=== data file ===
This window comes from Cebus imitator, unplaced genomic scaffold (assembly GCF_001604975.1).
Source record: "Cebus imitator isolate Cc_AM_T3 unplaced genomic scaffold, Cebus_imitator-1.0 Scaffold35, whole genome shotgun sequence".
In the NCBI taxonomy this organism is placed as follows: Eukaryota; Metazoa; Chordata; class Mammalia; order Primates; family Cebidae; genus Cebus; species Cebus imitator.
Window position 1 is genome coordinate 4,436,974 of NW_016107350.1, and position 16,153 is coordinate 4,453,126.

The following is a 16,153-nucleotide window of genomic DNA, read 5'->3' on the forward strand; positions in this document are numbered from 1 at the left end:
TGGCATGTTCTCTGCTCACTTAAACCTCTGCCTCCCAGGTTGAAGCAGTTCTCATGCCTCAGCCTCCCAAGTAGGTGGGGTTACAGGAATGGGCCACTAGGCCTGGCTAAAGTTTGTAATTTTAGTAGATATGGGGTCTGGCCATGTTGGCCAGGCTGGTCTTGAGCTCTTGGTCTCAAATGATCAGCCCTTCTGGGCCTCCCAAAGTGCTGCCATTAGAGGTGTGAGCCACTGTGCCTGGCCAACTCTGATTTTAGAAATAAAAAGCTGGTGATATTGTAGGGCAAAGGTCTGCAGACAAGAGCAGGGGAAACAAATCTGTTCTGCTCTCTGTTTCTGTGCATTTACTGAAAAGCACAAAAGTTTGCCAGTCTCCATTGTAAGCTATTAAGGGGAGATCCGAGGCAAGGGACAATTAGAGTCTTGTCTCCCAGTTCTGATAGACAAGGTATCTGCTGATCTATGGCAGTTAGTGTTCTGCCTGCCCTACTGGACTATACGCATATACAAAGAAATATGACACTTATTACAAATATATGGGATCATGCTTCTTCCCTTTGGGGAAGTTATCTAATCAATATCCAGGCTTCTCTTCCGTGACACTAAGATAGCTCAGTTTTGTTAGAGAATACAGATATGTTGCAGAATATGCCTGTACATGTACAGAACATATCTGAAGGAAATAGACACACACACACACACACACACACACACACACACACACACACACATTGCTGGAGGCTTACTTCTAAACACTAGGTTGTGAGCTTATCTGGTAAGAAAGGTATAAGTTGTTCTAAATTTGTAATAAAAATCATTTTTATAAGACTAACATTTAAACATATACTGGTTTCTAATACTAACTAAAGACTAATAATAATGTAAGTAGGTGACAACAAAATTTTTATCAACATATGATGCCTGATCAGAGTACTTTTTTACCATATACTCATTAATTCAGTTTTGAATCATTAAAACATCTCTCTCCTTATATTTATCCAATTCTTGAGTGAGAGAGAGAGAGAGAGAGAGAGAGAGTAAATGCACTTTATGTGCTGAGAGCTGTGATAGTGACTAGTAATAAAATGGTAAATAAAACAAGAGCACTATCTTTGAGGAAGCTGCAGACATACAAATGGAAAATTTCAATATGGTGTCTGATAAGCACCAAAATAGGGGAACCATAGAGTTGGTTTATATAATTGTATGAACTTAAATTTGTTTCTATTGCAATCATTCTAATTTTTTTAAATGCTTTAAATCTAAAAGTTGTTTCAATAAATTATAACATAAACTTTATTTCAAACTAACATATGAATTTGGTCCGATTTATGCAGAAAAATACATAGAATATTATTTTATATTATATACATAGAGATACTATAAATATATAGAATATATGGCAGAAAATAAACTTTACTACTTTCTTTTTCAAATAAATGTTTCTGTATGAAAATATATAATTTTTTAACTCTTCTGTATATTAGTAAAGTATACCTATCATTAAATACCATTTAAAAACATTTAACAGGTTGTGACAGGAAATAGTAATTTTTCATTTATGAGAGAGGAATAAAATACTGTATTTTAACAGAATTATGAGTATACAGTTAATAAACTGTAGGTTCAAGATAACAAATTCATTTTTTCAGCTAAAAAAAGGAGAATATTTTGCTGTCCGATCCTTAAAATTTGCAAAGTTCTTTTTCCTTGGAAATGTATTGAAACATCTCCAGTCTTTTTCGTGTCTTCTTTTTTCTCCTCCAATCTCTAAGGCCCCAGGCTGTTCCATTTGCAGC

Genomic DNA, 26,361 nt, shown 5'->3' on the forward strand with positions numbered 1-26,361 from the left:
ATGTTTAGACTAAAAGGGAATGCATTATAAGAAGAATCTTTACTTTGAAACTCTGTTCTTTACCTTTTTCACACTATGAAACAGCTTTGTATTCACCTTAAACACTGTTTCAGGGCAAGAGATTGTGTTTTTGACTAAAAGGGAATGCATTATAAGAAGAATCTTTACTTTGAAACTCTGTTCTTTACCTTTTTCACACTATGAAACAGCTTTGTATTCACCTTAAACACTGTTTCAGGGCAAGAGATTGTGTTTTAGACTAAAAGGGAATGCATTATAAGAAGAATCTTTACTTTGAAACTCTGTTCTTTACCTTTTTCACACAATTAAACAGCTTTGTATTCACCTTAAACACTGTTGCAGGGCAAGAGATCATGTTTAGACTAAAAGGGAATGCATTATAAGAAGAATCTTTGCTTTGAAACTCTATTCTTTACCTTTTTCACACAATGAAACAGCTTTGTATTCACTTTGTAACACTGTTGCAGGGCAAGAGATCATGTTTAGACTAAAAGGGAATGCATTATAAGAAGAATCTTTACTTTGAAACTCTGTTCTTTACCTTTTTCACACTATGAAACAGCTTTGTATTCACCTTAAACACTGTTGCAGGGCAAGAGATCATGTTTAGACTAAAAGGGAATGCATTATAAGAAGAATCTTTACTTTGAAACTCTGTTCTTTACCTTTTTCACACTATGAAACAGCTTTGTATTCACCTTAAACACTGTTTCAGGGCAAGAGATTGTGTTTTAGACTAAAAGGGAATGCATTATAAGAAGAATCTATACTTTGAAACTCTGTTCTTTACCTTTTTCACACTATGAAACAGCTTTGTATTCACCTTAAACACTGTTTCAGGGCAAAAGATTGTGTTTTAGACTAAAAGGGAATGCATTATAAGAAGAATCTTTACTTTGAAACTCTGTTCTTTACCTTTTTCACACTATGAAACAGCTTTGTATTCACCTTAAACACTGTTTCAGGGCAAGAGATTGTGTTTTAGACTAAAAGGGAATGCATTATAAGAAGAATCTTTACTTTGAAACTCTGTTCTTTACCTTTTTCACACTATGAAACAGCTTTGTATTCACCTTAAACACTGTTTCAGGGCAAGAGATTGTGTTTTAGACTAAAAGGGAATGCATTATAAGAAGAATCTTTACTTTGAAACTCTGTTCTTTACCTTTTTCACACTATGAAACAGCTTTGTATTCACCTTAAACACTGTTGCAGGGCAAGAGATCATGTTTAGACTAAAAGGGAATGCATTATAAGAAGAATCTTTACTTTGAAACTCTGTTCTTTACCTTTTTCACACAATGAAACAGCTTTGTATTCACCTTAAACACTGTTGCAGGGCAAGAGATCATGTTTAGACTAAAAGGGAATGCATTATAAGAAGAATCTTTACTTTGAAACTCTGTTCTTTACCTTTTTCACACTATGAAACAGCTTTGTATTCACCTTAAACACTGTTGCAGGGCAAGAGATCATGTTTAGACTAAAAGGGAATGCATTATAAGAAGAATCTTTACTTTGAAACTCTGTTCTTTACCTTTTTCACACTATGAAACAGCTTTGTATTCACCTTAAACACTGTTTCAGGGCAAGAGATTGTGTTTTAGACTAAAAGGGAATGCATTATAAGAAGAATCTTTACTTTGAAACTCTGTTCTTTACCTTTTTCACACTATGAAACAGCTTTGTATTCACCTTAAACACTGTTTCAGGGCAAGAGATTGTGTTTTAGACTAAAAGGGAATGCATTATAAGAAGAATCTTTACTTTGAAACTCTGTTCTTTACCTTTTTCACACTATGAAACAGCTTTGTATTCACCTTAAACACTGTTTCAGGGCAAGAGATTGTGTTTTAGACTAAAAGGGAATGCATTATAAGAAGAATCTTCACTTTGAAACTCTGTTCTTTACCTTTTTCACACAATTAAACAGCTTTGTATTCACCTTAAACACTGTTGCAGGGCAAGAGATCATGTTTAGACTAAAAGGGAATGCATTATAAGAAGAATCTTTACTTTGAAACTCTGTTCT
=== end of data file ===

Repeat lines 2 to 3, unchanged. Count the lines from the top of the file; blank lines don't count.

Source record: "Cebus imitator isolate Cc_AM_T3 unplaced genomic scaffold, Cebus_imitator-1.0 Scaffold35, whole genome shotgun sequence".
In the NCBI taxonomy this organism is placed as follows: Eukaryota; Metazoa; Chordata; class Mammalia; order Primates; family Cebidae; genus Cebus; species Cebus imitator.